Today there was an huge check of immigration papers. A boat escaping Haiti landed on Grand Turk some time in the night. This morning at the Museum we were greeted with stories from some of the staff of being woken up at 5am by immigration officers asking to see papers. Someone else had their door broken in while they were at work.
In an ironic twist one of our staff members had an appointment at the Governor’s office a few hours later to pick up her naturalization papers.
Later in the day concerned workers asked to use the computers to send emails. The hospital on Grand Turk has recently changed from Government-run administration to a Canadian company. The paperwork converting the employee Visas to the new company haven’t been completed yet. I edited one email to add a bit so the Provo office would know that this was not a normal request and paying attention to it might become very important in the near future.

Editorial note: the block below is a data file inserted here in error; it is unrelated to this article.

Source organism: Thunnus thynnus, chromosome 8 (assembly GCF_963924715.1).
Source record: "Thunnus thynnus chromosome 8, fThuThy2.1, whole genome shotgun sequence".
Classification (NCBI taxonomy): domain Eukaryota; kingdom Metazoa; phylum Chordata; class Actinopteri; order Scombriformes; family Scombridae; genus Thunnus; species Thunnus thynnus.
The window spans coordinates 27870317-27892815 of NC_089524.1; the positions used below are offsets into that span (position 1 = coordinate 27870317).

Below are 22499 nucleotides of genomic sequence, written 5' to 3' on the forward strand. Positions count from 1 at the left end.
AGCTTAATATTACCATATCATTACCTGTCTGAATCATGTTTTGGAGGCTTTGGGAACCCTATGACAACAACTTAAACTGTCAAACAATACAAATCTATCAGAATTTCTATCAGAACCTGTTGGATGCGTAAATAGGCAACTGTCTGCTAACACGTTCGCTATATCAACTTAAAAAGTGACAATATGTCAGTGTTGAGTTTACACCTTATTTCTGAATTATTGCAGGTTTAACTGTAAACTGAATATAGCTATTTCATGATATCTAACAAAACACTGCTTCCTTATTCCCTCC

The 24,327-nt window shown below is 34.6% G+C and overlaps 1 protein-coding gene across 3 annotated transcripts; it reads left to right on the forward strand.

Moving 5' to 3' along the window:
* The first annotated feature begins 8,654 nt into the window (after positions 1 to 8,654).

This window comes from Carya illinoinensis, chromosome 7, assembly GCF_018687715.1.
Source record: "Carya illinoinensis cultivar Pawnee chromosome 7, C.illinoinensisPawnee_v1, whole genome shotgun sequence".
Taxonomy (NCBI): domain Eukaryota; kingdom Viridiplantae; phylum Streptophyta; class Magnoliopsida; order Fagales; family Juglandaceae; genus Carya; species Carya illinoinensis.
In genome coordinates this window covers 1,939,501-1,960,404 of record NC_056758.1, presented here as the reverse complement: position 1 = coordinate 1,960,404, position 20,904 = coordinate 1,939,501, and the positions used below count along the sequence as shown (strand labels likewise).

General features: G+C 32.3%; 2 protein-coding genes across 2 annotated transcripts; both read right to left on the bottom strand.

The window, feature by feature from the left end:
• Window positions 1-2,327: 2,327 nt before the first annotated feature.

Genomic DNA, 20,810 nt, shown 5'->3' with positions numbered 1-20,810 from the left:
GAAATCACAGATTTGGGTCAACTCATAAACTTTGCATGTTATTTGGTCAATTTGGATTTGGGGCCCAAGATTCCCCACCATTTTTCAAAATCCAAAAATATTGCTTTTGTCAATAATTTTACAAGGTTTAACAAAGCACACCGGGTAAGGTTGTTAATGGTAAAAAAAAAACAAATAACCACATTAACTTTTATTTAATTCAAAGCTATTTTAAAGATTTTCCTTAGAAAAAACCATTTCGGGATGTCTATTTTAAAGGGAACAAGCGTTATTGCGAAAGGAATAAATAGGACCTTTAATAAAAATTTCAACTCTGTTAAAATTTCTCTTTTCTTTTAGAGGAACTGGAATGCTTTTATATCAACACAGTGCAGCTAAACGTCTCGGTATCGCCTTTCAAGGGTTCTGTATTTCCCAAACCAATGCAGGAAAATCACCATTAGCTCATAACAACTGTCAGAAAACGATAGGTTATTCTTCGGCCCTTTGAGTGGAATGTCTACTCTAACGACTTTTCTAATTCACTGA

There was a strange contrast in providing an engaging experience for the tourists at the front of the museum and dealing with the real-life worries of the island’s residence in the back. Everyone we know is here legally so the worst the day brought was a feeling of harassment. That’s a blog for another day though, so let’s end with a brighter note:
The last tour of the day was later in the afternoon so Tuvol was around to help out. I was in the back office dealing with other things and he came bounding back to tell me that he sold 4 coffees, 6 postcards, and a mural mug. In a week when sales off the ships have dropped, this was very good news. Earlier in the day he helped me placate a pouting child while I helped her older sister with homework. She just wanted attention and since I couldn’t be two places at once Tuvol stepped in nicely and showed her the Where is Simon, Sandy? book and showed her how to facebook. She was a much happier child then, and Tuvol got to exercise his big brother tendencies, which I think he enjoys.
There will be plenty of time for that tomorrow. We are learning about the Bio Rock down at the cruise center with the Museum’s Children Club. I’m looking forward to a fun day of swimming, oohing over fish, and instilling an appreciation and understanding of reef conservation.